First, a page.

Terres de Confusion

Filmmuseum / Musée du Cinéma

11/05 > 20:30
12/05 > 20:00
13/05 > 10:30 & 14:00
13/05 > 15:30 > Debate

FR - 60’

In Almeria, Khadiri looks up at the sky, and as he speaks raises his hand to the height at which he is looking: “The sun’s immense, isn’t it? In the past people used to pray to it, but my hand can conceal it. Today, the power of intelligence is immense and serves to conceal lots of things. If you set one truth against another truth, you can stifle it, overshadow it, make reality disappear.”

A movie with on and off screen : Soufian, Issan, Elena, Ernesto, Ale, Adam, Khadiri, Bob, Noémi, Pilou, Janeth, Juanco, Titou, Ibrahim … and all those who can’t have their name printed.

Director : Paola Stevenne

Editing : Anne De Jaer

Directors of photography : Rémon Fromont alias le soleil, Ichame le Libanais alias Alaouié

Sound : Fredo Merto alias Fredouille

Assistant to the director : Simon le fou alias Backès

Location manager & accomplice : Serge Thiry

Translator & accomplice : Fab’ alias Fabrice George

Production assistant : Maude Roupsard

Administrator : Maggy Souris

/Producer : Isabelle Truc

Production : Iota production (Brussel/Bruxelles)

Coproduction : RTBF, ARTE, Communauté française de Belgique, Wallonie Image Production (W.I.P.), Luna Blue Films, KunstenFESTIVALdesArts

Presentation : Filmmuseum/Musée du Cinéma, KunstenFESTIVALdesArts

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In Almeria, Khadiri looks up at the sky, and raises his hand to the height at which he is looking: “The sun’s immense, isn’t it? In the past people used to pray to it, but my hand can conceal it. If you set one truth against another truth, you can stifle it, overshadow it, make reality disappear.”

Paola Stevenne:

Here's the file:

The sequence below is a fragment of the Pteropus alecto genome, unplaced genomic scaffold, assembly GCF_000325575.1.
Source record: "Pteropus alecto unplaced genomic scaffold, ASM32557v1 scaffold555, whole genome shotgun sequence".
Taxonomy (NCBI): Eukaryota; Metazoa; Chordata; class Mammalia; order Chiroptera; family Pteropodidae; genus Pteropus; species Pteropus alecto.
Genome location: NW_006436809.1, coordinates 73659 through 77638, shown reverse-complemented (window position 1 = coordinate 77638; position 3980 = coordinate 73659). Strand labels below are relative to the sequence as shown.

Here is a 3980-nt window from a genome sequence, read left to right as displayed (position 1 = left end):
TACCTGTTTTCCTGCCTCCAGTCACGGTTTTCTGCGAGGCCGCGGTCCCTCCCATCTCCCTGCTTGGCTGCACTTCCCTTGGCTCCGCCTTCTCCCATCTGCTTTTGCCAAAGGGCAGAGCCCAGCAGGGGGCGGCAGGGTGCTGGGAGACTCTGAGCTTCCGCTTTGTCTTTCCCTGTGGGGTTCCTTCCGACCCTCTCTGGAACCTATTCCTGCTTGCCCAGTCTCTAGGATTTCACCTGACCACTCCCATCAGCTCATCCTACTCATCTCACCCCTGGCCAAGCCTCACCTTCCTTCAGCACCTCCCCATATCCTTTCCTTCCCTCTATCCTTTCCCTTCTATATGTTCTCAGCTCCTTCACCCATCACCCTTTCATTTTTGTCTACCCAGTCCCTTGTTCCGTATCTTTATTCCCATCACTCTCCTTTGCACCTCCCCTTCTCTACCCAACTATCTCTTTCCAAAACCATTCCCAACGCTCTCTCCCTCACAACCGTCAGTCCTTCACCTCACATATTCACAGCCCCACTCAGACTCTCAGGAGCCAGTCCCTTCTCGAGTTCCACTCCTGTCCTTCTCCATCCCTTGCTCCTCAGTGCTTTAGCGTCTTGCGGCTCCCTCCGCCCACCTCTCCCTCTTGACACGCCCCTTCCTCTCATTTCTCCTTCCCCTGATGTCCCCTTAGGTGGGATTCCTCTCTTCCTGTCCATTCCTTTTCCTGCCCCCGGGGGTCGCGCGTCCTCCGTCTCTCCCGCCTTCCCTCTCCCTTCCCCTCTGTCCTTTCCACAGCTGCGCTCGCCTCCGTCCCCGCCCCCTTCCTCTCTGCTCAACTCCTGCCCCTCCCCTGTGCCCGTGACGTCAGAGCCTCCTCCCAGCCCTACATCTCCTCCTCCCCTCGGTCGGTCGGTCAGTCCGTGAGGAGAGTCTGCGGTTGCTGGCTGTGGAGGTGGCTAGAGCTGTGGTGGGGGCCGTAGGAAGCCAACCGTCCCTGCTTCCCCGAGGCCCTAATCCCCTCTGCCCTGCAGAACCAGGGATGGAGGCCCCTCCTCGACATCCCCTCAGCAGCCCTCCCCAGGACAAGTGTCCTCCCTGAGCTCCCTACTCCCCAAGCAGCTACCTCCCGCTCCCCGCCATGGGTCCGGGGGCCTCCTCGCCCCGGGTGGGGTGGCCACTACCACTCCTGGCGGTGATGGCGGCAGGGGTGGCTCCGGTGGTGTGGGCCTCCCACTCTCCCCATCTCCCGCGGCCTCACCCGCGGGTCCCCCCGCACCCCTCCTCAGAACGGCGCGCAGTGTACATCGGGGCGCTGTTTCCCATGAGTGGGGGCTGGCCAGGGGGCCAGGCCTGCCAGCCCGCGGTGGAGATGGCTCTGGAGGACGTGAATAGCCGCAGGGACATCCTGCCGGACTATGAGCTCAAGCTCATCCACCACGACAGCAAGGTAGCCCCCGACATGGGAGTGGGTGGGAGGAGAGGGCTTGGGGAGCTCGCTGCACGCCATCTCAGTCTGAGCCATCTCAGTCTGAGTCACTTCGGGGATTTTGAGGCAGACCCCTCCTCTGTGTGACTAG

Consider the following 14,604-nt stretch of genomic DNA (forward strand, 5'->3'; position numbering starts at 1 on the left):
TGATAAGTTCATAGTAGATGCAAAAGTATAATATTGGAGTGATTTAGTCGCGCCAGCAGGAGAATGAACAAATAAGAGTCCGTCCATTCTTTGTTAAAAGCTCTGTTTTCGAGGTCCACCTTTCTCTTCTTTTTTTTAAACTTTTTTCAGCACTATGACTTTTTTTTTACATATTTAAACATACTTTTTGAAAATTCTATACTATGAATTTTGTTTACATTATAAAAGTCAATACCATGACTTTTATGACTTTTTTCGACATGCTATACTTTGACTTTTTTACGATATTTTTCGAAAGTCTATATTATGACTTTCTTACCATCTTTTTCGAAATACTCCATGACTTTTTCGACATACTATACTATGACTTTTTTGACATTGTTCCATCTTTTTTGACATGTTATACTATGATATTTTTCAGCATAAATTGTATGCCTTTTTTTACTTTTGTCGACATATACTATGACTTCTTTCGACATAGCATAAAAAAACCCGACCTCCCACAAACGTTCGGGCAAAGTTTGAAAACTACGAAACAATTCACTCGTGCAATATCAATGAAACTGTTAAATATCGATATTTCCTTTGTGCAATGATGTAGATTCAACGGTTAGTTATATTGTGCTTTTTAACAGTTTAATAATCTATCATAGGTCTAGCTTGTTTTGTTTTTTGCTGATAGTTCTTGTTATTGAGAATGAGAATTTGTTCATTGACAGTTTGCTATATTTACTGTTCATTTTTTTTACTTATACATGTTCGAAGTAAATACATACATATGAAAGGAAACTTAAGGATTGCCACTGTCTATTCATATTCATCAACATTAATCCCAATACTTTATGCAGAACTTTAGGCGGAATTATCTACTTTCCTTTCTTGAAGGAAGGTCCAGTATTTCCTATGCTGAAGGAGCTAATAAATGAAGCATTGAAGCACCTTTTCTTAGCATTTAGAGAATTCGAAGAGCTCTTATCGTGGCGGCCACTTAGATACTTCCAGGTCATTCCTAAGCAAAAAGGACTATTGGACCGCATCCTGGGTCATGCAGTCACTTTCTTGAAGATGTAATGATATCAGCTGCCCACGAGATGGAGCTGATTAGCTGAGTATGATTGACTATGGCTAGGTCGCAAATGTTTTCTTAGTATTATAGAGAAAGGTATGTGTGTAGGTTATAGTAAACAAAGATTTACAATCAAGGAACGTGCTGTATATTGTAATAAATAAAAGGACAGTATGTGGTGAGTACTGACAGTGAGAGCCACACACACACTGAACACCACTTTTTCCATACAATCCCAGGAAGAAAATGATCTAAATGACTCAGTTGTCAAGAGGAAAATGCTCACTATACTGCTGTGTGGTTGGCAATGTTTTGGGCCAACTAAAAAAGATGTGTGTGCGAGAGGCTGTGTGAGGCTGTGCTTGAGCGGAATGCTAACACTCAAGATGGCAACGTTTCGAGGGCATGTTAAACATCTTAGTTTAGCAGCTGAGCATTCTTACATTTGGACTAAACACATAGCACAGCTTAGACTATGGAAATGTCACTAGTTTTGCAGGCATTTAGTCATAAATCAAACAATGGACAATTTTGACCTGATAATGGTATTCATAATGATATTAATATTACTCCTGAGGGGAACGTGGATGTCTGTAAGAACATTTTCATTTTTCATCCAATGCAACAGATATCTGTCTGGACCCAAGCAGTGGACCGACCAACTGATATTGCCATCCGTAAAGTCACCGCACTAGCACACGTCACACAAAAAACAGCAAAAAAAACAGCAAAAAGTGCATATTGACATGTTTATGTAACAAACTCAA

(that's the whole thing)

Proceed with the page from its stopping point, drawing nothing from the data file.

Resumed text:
“I was five when I saw Zaventem airport for the first time. I had come from Santiago in Chile. My mother was fleeing the military dictatorship. Later I went back to Latin America, but after a year I decided that my life was in Belgium. Coming back I made friends on the plane. But touching down at Madrid, there were problems with Immigration. That’s when I understood that I had quite a bit of luck in the 1970s: detention centres didn’t exist then. I returned in July. Four days later there was an escape from the detention centre at Steenokkerzeel. I wanted to go and see what was happening. I met people, received letters. A few months later, they murdered Semira Adamu, the young Nigerian woman they were trying to deport. A few weeks after this event happened, nothing more was heard in the media. I didn’t want to let it be forgotten. I wanted to tell a Belgian story, the story of Schengen.”

“Schengen was at the time the Berlin Wall came down. Schengen rebuilt a 10 metre high wall in Ceuta, on the border between Spain and Morocco. I wanted to cross the Schengen zone starting in the south and going further and further north. Maybe because I understand the codes of the south better, the desires, the people. I wanted to see what changed. I had a feeling that became deeper than it was at the beginning: that law is an illusion and that reality is something else. In four and a half months I travelled from Ceuta to Madrid to Andalucia, from Paris to Brussels, from Berlin to the borders with Poland. I searched for what it means to be “a foreigner” in Europe today. I listened to the “foreigners’” stories, memories, hopes, fears and plans. A subjective point of view based on sensations, feelings and encounters.”

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